Sometimes, when I meet the Bishop and he extends his hand, I try to kiss his ring, but miss and accidentally kiss his hand or finger. He is always gracious about it and never seems to mind or notice. I wonder, is it something I need to be really careful about in the future, or is giving him a light kiss on his hand (close to the ring) good enough, and I don’t need to worry about it?
I wouldn’t worry about it. Either shake his hand, or try for the ring, but if you miss and don’t kiss the ring it’s not a big deal. You said yourself he doesn’t seem to mind.
Not a big deal. The Ring kiss thing in the Latin Church came from the practice of venerating the hands of all priests and bishops. In the East we still kiss priests/bishops hands.
It seems to me that the last several bishops I’ve seen at several dioceses around here just expect a handshake.
Out of curiosity, where do you live? The only reason I ask is because I rarely see American Bishop extend their hands for the kiss (or at least if they do, I’ve never noticed it before)
And the ring kiss thing seems to have vanished along with the amethyst. :shrug:
Well, in theory at least.
I’ve never ever seen a Bishop or an Archbishop expect anyone to kiss his ring.
And there have been several since I have been working for the church.
I’mm curious too…where does the OP live? (not too specific…like what country)
I don’t know about the present bishop but the last one we had didn’t want people to kiss his ring.
I have mostly lived in the South (USA), and my experience is that the Bishop usually extends his hand as if for a handshake (because many people just shake his hand with a bow), but if you take his hand very lightly, he will raise it up and turn it palm down, so it is easier to kiss the ring. (It worked even with a visiting Bishop from Africa). I see a lot of people (probably about a third) kiss, but only very few get on their knee (that is very unusual and so I don’t). But regardless of what people do, the bishop always smiles at everyone and says something along the lines of “God bless you”, even if I mess up and miss the ring.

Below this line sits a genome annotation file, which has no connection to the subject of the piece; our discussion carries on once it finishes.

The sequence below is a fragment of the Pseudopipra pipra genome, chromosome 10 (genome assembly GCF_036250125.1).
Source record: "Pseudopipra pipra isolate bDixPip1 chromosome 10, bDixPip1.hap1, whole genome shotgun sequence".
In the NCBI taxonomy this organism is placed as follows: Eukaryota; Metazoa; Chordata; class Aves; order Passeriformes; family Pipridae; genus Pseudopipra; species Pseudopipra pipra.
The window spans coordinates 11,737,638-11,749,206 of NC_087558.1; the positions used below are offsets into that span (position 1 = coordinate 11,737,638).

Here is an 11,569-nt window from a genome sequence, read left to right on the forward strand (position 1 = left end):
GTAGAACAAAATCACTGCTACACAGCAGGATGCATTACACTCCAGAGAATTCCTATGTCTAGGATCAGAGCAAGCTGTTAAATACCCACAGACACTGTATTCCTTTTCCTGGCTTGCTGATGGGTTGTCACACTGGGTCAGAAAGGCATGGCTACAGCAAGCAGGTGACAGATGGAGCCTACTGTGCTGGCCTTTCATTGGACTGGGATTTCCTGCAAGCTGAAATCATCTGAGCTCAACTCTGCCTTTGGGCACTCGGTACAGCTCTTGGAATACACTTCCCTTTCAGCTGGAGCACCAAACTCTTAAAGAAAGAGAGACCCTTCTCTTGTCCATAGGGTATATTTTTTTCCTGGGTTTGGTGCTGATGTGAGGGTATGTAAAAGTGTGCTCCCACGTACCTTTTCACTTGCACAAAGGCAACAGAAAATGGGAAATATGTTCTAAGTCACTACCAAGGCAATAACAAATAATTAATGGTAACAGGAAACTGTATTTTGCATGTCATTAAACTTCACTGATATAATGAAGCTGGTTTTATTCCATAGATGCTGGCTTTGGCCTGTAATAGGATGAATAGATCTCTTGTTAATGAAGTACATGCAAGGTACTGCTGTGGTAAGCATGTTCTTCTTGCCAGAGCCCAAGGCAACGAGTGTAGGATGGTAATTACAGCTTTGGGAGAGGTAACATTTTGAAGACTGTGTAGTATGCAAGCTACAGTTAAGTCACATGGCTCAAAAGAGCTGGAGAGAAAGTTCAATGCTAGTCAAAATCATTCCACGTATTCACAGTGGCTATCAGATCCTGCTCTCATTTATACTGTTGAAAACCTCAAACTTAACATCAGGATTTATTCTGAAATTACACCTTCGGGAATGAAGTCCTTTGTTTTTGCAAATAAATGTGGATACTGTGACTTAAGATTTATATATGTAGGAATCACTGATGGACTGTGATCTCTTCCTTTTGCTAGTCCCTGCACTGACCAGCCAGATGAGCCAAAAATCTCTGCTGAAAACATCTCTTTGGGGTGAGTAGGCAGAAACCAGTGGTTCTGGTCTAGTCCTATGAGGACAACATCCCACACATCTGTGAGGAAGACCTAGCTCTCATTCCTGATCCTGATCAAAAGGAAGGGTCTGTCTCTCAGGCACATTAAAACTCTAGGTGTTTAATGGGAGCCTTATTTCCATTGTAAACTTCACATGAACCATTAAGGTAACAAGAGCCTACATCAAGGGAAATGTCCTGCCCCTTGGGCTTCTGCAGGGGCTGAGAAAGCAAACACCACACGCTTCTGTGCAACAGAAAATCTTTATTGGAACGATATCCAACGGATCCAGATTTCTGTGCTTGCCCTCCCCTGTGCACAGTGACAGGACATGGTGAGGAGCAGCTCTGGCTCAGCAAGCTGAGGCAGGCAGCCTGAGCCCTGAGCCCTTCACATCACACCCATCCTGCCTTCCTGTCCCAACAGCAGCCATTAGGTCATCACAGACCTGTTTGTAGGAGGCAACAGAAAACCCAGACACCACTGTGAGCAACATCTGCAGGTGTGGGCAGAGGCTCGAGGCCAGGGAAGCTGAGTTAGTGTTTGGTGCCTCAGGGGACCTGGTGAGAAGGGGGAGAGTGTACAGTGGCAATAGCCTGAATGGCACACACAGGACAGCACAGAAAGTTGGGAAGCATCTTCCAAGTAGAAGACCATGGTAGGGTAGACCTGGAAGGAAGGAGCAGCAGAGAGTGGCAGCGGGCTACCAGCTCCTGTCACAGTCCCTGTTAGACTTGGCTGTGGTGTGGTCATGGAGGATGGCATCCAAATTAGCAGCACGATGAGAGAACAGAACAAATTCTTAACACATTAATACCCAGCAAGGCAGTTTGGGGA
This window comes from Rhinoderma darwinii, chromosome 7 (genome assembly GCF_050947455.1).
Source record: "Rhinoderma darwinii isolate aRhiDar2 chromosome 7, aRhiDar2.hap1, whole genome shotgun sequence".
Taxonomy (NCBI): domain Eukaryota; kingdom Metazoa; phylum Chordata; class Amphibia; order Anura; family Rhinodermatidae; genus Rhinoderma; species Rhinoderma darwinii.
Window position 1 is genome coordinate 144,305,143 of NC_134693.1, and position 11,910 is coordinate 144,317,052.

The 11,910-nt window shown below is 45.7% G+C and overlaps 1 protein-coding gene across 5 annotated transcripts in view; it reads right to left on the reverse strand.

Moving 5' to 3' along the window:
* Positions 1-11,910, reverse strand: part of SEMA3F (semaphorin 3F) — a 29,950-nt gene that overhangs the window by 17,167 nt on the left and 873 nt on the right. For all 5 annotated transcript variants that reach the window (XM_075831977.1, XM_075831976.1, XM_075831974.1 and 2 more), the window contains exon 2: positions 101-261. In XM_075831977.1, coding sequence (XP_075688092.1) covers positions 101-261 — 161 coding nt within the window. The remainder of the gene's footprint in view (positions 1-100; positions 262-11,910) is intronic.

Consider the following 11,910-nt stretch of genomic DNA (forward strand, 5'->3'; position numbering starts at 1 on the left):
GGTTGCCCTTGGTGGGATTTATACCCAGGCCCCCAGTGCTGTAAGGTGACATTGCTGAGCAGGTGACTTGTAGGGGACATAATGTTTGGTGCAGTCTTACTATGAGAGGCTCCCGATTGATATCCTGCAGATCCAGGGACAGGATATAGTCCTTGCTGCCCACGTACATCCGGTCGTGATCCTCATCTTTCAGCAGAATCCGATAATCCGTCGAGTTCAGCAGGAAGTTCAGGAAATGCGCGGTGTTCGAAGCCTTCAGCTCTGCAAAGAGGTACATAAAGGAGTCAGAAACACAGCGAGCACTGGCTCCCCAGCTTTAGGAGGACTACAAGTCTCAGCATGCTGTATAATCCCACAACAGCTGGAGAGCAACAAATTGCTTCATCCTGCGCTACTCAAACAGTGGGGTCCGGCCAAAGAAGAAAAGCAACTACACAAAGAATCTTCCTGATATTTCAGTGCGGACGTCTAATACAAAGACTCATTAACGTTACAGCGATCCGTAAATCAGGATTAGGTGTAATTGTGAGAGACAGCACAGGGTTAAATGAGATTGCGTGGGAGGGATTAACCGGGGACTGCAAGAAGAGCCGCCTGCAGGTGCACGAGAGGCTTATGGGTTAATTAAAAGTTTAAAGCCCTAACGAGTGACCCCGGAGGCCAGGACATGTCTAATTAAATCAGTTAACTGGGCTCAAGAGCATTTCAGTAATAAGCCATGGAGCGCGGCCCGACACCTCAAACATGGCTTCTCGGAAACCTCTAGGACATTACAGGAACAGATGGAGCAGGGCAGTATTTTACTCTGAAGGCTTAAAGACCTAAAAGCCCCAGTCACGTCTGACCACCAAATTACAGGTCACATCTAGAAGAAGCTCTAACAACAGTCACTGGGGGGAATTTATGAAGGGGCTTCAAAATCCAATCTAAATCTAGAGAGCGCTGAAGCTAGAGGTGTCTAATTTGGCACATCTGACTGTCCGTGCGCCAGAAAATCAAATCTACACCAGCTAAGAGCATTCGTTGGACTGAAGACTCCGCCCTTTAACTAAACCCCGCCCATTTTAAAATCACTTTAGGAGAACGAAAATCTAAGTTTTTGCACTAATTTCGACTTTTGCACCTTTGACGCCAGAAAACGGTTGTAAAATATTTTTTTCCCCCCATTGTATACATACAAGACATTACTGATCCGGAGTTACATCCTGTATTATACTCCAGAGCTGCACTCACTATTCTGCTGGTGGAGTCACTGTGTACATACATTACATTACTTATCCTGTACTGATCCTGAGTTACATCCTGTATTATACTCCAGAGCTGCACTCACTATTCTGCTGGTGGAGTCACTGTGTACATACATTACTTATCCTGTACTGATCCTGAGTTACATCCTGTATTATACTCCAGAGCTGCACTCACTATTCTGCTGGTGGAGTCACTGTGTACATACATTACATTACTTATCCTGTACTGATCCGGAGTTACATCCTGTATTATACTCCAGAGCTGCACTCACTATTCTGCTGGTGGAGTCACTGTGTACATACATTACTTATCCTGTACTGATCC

In my Syriac Church, when greeting a priest or bishop, it’s customary a the same time as kissing his hand to state “Glory to Jesus Christ”, the cleric replies “Glory Forever”.
Byzantine’s seem to also state “Master/Reverend father Bless”, whereas he replies, “May the Lord bless you”
Normally I simply take their hand and bow. If it was still the norm I would gladly genuflect and kiss the ring. When I met Cardinal Ouellet 8 or 9 years ago, I did indeed do a full left knee genuflection and kissed his ring. (He was Archbishop of Quebec and Primate of Canada at the time).
Can someone please elaborate on the practice of kissing the Bishop’s ring?
Kissing a Bishop’s ring (or any high clergy’s ring) is the traditional way we show our respect and affection towards the Catholic Church that they represent.
You definitely don’t need to worry about it… If it does bother you, I would just go with a firm hand shake instead…
Kissing a Bishop’s ring (or any high clergy’s ring) is **A **traditional way we show our respect and affection towards the Catholic Church that they represent
I do not understand the correction, but OK.
To say “a way” implies one of several. To say “the way” implies that such is the only way.
I see… So what are other traditional ways? I know that kissing the ring is optional and many people just want to shake hands when meeting the Bishop, and that is fine. But if a person does want to show special respect and affection, what would be other ways to do it? I thought kissing the ring was an established custom.
Yes it is. It is the traditional way of greeting a bishop and showing your respect, not specifically to him personally, but to his office, to the Church. I believe it also signifies submission to the Church, is an acknowledgement of the office of Bishop as successor to the Apostles, and recognises the continuity of the Church through time. In my opinion, it is a lovely gesture, full of symbolism.
Well, I know what kissing the ring is.
I was more interested in when it started, etc. Its history and practice.